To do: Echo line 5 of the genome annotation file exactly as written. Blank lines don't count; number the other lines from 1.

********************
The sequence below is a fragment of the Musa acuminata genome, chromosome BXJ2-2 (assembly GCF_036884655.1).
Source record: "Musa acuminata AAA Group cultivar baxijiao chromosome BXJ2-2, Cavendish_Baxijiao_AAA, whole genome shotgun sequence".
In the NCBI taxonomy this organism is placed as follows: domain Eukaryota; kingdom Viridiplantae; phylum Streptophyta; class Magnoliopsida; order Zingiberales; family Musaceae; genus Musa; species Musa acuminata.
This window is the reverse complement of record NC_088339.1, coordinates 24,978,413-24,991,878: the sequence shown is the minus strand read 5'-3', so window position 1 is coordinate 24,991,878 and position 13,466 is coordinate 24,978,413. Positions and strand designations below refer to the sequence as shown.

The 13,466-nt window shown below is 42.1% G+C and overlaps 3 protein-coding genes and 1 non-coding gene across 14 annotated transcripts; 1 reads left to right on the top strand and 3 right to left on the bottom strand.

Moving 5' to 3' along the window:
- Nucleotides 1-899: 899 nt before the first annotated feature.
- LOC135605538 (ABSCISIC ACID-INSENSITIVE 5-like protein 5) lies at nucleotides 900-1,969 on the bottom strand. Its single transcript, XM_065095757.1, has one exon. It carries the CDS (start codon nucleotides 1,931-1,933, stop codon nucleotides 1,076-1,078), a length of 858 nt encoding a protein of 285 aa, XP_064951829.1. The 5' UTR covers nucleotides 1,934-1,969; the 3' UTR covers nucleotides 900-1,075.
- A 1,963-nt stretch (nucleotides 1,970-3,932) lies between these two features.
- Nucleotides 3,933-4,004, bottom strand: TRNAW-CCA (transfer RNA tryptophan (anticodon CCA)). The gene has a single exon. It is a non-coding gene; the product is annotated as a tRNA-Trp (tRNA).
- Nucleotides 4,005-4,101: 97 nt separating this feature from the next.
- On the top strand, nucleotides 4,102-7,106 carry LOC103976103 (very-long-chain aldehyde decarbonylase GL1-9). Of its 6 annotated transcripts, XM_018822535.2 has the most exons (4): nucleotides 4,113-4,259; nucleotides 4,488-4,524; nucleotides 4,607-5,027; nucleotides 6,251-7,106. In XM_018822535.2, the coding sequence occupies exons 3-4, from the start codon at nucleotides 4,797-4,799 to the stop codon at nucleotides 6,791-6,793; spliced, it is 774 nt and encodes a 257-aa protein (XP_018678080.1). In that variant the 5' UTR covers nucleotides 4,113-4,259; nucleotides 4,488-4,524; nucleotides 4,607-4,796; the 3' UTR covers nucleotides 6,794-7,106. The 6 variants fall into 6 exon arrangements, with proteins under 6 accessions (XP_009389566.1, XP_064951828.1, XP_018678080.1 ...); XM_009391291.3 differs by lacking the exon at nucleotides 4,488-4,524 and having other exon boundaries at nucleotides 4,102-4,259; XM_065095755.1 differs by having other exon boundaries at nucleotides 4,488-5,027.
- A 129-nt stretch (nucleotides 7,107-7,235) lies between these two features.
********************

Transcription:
The 13,466-nt window shown below is 42.1% G+C and overlaps 3 protein-coding genes and 1 non-coding gene across 14 annotated transcripts; 1 reads left to right on the top strand and 3 right to left on the bottom strand.